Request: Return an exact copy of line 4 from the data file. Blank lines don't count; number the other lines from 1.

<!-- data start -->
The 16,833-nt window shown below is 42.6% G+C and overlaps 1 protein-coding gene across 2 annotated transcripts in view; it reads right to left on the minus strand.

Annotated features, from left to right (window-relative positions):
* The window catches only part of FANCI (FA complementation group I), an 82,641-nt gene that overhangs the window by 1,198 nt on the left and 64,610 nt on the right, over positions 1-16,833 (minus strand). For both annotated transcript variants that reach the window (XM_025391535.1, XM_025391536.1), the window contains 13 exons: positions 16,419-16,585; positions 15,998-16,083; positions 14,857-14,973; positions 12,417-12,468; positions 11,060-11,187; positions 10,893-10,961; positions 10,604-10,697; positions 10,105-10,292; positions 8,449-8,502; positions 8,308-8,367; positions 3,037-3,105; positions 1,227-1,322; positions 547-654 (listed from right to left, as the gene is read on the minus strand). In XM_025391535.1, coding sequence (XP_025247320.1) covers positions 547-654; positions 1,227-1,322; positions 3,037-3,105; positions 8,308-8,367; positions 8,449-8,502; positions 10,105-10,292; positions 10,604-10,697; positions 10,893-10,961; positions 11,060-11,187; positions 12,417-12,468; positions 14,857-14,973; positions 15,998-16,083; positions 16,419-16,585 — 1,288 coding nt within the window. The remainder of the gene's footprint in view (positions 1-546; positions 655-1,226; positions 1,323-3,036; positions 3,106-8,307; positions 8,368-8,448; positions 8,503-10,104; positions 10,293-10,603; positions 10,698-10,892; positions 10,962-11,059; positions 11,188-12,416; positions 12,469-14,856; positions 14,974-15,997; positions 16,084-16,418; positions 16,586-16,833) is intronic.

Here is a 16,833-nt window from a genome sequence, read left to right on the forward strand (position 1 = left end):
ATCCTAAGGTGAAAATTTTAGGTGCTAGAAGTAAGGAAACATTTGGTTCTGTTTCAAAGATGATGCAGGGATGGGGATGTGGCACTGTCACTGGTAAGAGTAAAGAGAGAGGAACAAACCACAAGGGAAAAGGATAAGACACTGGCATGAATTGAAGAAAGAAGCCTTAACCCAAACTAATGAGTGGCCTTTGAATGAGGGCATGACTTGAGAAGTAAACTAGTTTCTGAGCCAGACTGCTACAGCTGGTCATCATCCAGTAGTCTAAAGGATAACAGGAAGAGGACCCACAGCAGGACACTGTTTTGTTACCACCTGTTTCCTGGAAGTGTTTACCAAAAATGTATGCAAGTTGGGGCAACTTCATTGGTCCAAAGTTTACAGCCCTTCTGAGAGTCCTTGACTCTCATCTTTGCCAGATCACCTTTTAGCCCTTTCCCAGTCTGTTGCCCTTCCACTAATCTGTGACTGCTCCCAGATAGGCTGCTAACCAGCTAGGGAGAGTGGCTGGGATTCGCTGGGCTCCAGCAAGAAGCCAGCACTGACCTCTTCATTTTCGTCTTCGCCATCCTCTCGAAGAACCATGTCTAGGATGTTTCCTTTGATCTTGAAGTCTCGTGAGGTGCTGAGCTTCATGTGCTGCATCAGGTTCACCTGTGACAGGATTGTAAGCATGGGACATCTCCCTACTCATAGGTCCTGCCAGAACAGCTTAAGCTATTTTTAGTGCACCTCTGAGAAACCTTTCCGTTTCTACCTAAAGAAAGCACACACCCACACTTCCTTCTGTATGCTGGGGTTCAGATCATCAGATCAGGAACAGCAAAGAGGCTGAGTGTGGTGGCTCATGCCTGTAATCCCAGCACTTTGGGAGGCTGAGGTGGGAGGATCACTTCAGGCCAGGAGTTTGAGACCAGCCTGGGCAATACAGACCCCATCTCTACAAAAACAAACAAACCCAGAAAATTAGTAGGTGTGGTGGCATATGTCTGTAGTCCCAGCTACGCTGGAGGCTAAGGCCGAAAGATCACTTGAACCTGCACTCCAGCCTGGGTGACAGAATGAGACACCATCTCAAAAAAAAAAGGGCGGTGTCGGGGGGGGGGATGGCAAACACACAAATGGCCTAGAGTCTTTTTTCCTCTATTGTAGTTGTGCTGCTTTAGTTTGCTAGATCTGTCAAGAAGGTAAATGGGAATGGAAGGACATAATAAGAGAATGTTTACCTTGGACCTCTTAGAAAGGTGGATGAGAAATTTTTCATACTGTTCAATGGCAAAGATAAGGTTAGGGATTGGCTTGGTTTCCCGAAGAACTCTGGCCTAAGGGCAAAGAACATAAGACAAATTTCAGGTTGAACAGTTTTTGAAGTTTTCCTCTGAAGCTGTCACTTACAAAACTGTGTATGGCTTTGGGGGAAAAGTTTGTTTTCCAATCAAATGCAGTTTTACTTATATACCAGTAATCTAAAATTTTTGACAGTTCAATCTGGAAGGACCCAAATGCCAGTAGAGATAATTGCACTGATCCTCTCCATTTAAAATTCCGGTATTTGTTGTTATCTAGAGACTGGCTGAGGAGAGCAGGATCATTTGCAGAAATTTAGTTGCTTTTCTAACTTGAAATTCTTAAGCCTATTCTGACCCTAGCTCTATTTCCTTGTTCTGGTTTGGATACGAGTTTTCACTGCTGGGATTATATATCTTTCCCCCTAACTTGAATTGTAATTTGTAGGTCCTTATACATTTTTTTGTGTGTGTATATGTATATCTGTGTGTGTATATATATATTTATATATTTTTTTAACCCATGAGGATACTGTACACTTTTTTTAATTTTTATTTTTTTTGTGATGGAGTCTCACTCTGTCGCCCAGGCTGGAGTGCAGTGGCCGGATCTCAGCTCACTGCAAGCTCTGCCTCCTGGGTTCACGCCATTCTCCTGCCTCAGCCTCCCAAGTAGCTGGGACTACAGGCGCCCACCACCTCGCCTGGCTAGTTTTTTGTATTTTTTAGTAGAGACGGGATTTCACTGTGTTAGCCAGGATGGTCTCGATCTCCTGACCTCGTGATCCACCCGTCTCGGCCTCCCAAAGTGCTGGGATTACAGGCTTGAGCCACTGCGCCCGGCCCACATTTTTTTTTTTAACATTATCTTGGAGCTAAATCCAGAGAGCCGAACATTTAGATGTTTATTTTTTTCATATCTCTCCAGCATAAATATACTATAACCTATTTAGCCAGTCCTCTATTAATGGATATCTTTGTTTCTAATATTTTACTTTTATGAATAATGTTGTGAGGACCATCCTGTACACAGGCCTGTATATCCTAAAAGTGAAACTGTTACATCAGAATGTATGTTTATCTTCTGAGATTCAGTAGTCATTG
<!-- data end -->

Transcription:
Here is a 16,833-nt window from a genome sequence, read left to right on the forward strand (position 1 = left end):